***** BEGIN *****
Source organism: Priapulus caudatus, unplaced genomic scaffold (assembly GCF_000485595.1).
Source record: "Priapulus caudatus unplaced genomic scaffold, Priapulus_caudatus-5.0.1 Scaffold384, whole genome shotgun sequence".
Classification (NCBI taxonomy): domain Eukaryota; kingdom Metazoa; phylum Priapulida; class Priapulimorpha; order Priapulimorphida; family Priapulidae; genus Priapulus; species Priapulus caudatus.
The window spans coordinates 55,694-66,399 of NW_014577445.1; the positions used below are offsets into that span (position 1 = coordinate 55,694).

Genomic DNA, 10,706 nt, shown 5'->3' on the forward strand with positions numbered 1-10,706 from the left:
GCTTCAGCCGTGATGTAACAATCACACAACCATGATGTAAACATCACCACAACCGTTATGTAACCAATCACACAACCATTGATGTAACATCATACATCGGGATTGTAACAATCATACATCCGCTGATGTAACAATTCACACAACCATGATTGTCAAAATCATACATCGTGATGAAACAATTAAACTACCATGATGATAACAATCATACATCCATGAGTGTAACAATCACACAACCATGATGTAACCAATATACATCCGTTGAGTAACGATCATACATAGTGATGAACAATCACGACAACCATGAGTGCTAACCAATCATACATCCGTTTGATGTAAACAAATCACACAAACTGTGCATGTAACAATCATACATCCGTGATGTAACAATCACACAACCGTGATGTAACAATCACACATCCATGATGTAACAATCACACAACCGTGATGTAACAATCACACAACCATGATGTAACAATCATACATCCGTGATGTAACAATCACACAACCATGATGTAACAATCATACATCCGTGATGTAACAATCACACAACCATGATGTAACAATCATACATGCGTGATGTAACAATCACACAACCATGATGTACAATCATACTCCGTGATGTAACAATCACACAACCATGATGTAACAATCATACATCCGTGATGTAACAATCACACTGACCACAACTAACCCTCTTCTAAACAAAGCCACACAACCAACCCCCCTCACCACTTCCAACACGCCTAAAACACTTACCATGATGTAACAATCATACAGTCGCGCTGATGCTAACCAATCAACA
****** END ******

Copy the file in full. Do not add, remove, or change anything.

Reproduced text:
Source organism: Priapulus caudatus, unplaced genomic scaffold (assembly GCF_000485595.1).
Source record: "Priapulus caudatus unplaced genomic scaffold, Priapulus_caudatus-5.0.1 Scaffold384, whole genome shotgun sequence".
Classification (NCBI taxonomy): domain Eukaryota; kingdom Metazoa; phylum Priapulida; class Priapulimorpha; order Priapulimorphida; family Priapulidae; genus Priapulus; species Priapulus caudatus.
The window spans coordinates 55,694-66,399 of NW_014577445.1; the positions used below are offsets into that span (position 1 = coordinate 55,694).

Genomic DNA, 10,706 nt, shown 5'->3' on the forward strand with positions numbered 1-10,706 from the left:
GCTTCAGCCGTGATGTAACAATCACACAACCATGATGTAAACATCACCACAACCGTTATGTAACCAATCACACAACCATTGATGTAACATCATACATCGGGATTGTAACAATCATACATCCGCTGATGTAACAATTCACACAACCATGATTGTCAAAATCATACATCGTGATGAAACAATTAAACTACCATGATGATAACAATCATACATCCATGAGTGTAACAATCACACAACCATGATGTAACCAATATACATCCGTTGAGTAACGATCATACATAGTGATGAACAATCACGACAACCATGAGTGCTAACCAATCATACATCCGTTTGATGTAAACAAATCACACAAACTGTGCATGTAACAATCATACATCCGTGATGTAACAATCACACAACCGTGATGTAACAATCACACATCCATGATGTAACAATCACACAACCGTGATGTAACAATCACACAACCATGATGTAACAATCATACATCCGTGATGTAACAATCACACAACCATGATGTAACAATCATACATCCGTGATGTAACAATCACACAACCATGATGTAACAATCATACATGCGTGATGTAACAATCACACAACCATGATGTACAATCATACTCCGTGATGTAACAATCACACAACCATGATGTAACAATCATACATCCGTGATGTAACAATCACACTGACCACAACTAACCCTCTTCTAAACAAAGCCACACAACCAACCCCCCTCACCACTTCCAACACGCCTAAAACACTTACCATGATGTAACAATCATACAGTCGCGCTGATGCTAACCAATCAACA